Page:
How do you write a great ghost story?

by Sharleen Jonsson

What kind of ghost story do you like? If you want to write a great ghost story, you need to understand the answer to this question.

I know what I like: stories that fall into a sub-genre of ghost fiction often referred to as psychological ghost stories. In this kind of fiction, emphasis is on the mental state of the victim rather than on the actions of a ghost. I’m led to wonder about the reliability and mental stability of the protagonist and I don’t really know if the ghost is “real.”

On the other hand, if it’s obvious from the beginning that the ghosts are real, I lose interest quickly. My interest flags because I don’t believe in ghosts. At least, I don’t think I do. Still…

It’s in this ellipsis that I begin to doubt. I worry. My guts tense and my breath turns shallow. And I’m drawn, gripped with dread, into the story, where I will stay until the end.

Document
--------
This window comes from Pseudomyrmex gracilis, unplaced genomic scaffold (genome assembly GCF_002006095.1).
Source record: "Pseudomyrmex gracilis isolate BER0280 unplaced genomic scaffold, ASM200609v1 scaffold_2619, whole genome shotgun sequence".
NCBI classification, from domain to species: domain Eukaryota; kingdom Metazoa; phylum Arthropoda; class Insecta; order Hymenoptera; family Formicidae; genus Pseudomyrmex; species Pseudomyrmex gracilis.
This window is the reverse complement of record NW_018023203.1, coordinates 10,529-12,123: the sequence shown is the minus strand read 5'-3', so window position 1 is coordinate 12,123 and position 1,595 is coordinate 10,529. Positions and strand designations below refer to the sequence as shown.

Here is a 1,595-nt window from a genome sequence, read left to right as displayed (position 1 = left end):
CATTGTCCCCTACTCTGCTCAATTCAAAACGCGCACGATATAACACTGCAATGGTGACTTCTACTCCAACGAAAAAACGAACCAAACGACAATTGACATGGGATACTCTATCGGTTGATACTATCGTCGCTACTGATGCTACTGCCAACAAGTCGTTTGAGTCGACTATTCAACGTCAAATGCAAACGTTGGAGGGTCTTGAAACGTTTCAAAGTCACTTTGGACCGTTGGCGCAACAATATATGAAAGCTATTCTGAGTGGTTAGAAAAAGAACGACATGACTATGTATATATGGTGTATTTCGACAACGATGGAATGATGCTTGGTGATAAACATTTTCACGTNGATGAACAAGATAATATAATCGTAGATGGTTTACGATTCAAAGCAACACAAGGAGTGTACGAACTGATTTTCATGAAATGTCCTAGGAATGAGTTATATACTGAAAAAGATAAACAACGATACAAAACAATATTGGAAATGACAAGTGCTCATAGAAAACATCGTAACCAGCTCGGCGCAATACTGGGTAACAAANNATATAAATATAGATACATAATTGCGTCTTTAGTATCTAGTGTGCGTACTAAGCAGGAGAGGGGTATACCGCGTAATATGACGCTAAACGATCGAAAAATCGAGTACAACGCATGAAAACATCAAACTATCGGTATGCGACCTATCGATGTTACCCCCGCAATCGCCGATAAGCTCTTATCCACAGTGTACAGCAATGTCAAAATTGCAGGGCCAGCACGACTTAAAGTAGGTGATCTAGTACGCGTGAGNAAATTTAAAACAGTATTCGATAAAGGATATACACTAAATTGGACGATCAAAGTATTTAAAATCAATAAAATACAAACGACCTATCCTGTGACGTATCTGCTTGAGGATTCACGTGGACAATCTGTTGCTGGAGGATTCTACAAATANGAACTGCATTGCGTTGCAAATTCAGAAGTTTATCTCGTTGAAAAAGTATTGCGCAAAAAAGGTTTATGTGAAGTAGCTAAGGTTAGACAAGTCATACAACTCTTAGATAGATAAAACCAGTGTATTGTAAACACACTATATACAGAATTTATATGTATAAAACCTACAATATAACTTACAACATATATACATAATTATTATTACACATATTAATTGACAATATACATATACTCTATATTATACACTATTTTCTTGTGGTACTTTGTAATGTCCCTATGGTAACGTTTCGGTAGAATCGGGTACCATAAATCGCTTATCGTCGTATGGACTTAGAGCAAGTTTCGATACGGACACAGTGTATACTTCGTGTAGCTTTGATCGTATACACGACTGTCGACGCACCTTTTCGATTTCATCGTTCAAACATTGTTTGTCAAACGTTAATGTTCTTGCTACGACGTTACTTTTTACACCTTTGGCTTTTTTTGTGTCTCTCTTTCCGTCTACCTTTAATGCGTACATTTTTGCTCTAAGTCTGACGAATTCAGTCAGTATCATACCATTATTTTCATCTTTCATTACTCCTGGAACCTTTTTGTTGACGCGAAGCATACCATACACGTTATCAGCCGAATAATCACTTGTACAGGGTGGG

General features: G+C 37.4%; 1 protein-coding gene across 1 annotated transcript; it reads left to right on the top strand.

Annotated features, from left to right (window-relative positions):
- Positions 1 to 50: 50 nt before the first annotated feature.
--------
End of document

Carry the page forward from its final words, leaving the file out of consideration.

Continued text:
Last night, I began to watch a horror movie, Insidious. Within the first few minutes, the overtones of horror were so heavy-handed and cartoonish, I turned it off. Maybe it would have been a good flick but I figured that, in order to enter into the world of that story, I’d have to suspend a lot of disbelief. I prefer, instead, a movie like The Sixth Sense, in which the world, if tragically violent, still operates as the world we expect and it’s only gradually that viewers are led to consider that other forces may be at work.

Think about what you like to read and why you like it. Which ghost movies do you love to watch again and again even though you know the end? I’ve watch Sixth Sense three times, just to admire how the screenwriter builds the story.

For more on ghost stories, see my post What Makes a Ghost Story a Great Read?

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